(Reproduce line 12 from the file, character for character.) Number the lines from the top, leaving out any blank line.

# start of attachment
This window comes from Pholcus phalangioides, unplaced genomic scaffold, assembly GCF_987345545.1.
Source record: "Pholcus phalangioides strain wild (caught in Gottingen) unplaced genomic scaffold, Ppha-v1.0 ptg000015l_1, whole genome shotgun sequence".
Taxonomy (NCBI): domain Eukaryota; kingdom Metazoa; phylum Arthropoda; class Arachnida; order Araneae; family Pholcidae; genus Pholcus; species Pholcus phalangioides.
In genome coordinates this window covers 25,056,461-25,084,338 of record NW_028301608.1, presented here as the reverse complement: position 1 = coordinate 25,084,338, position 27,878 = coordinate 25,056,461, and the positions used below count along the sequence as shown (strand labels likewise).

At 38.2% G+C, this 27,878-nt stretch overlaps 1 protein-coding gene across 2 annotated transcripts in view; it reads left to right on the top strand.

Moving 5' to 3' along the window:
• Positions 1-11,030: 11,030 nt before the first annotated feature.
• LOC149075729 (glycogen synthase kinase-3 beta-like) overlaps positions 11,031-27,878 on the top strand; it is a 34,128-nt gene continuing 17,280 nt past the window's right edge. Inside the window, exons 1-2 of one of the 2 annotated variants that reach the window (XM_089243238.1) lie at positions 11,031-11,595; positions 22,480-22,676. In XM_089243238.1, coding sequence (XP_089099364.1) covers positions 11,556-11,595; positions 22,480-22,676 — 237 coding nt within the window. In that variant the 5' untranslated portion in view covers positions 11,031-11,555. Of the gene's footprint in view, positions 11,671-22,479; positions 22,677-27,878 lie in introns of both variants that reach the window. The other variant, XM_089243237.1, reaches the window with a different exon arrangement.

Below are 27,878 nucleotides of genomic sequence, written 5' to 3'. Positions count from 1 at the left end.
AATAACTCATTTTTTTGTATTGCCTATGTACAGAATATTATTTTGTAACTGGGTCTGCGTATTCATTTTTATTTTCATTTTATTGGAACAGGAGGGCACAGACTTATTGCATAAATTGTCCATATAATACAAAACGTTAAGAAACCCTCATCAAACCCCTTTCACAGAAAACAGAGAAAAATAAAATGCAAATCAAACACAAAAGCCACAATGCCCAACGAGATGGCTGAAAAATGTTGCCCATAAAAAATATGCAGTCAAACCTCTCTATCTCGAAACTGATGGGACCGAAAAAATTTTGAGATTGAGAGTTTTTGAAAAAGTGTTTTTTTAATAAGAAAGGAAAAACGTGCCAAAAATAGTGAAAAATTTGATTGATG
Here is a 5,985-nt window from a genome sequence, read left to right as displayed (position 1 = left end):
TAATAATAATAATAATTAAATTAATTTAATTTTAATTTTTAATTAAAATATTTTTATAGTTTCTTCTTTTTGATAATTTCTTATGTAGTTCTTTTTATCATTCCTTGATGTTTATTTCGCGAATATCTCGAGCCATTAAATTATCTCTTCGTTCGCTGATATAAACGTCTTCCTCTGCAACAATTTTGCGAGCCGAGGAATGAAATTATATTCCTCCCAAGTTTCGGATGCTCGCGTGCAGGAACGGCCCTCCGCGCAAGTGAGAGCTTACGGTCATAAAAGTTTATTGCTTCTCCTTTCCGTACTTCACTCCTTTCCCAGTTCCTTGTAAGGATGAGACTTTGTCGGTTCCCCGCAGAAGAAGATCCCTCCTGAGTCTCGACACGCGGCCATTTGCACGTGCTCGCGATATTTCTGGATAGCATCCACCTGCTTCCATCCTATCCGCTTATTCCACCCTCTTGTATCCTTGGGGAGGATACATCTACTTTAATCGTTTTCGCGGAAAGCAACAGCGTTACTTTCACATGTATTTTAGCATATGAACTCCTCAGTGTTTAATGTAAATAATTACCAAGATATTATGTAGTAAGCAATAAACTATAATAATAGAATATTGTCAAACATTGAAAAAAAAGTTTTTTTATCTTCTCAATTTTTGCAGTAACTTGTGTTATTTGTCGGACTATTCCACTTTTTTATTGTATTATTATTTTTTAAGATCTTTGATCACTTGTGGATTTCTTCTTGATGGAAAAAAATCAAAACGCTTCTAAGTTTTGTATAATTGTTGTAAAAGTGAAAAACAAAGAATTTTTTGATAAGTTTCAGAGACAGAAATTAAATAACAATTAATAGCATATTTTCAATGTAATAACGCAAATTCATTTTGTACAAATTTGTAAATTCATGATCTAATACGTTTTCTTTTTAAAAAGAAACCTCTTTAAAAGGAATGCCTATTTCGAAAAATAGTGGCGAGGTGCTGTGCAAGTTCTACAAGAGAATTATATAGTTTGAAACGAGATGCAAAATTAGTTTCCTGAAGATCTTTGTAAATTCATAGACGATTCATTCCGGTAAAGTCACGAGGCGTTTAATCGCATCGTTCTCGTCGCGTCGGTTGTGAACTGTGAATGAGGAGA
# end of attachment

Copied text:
TAATAATAATAATAATTAAATTAATTTAATTTTAATTTTTAATTAAAATATTTTTATAGTTTCTTCTTTTTGATAATTTCTTATGTAGTTCTTTTTATCATTCCTTGATGTTTATTTCGCGAATATCTCGAGCCATTAAATTATCTCTTCGTTCGCTGATATAAACGTCTTCCTCTGCAACAATTTTGCGAGCCGAGGAATGAAATTATATTCCTCCCAAGTTTCGGATGCTCGCGTGCAGGAACGGCCCTCCGCGCAAGTGAGAGCTTACGGTCATAAAAGTTTATTGCTTCTCCTTTCCGTACTTCACTCCTTTCCCAGTTCCTTGTAAGGATGAGACTTTGTCGGTTCCCCGCAGAAGAAGATCCCTCCTGAGTCTCGACACGCGGCCATTTGCACGTGCTCGCGATATTTCTGGATAGCATCCACCTGCTTCCATCCTATCCGCTTATTCCACCCTCTTGTATCCTTGGGGAGGATACATCTACTTTAATCGTTTTCGCGGAAAGCAACAGCGTTACTTTCACATGTATTTTAGCATATGAACTCCTCAGTGTTTAATGTAAATAATTACCAAGATATTATGTAGTAAGCAATAAACTATAATAATAGAATATTGTCAAACATTGAAAAAAAAGTTTTTTTATCTTCTCAATTTTTGCAGTAACTTGTGTTATTTGTCGGACTATTCCACTTTTTTATTGTATTATTATTTTTTAAGATCTTTGATCACTTGTGGATTTCTTCTTGATGGAAAAAAATCAAAACGCTTCTAAGTTTTGTATAATTGTTGTAAAAGTGAAAAACAAAGAATTTTTTGATAAGTTTCAGAGACAGAAATTAAATAACAATTAATAGCATATTTTCAATGTAATAACGCAAATTCATTTTGTACAAATTTGTAAATTCATGATCTAATACGTTTTCTTTTTAAAAAGAAACCTCTTTAAAAGGAATGCCTATTTCGAAAAATAGTGGCGAGGTGCTGTGCAAGTTCTACAAGAGAATTATATAGTTTGAAACGAGATGCAAAATTAGTTTCCTGAAGATCTTTGTAAATTCATAGACGATTCATTCCGGTAAAGTCACGAGGCGTTTAATCGCATCGTTCTCGTCGCGTCGGTTGTGAACTGTGAATGAGGAGA